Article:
Alexander Kramarenko, writing in the Moscow Times, offers a vigorous defense of President Putin’s foreign polic initiatives. He believes Putin’s foreign policy is centered in pragmatism, multi-vctor diplomacy, and the nonconfrontational pursuit of national intrests. Russia seeks security for itself and nations on its borders. He notes, “we regret that the experience of the past 15 years have not helped some of our partners understand that a new new world is not a mere extension of the Western world minus the former Soviet Union and the Eastern bloc.” He cites the case of Kosovo independence which is being pushed by Western nations. “Why then do the Palestinians, for example, have to wait for a state of their own?” Kramarenko believes the West has double standards and this is what Putin is attempting to confront.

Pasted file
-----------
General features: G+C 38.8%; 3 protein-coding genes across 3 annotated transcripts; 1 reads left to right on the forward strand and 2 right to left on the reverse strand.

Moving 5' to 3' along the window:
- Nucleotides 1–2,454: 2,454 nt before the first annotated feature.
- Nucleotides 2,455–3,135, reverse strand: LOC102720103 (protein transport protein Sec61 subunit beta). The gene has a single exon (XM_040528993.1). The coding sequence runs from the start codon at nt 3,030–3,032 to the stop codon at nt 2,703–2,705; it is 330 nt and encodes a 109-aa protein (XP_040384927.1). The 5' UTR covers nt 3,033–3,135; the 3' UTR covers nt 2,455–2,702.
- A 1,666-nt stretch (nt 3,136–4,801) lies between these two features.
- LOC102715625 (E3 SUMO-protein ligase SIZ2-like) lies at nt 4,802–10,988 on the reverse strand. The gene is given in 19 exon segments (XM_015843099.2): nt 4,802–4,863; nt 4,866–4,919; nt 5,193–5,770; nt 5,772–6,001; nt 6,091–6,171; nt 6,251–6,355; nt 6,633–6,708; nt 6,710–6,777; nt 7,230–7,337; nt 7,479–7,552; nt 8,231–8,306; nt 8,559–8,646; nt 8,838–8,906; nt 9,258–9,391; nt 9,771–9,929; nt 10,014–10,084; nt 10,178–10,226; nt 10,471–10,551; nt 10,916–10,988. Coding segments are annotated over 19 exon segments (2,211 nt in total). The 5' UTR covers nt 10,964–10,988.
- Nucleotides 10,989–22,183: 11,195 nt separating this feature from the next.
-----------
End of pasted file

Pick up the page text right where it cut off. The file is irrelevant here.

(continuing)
On the one hand, points out Kramarenko, the European Union asserts its control of nations within its own organization, but, on the other hand, it is the Bush policy to establish missile bases in Poland and the Czech Republic. Which is it–EU or US? He argues that many problems being attributed to Russia are te fault of others and Putin is mainly focusing on what benefits his nation interests.
Kramarenko raises several key issues which offer a valid Russian explanation for their foreign policy behavior. They probably are right to oppose missile bases in Eastern Europe since the presence of such weapons is obviously a threat to the national interests of Russia.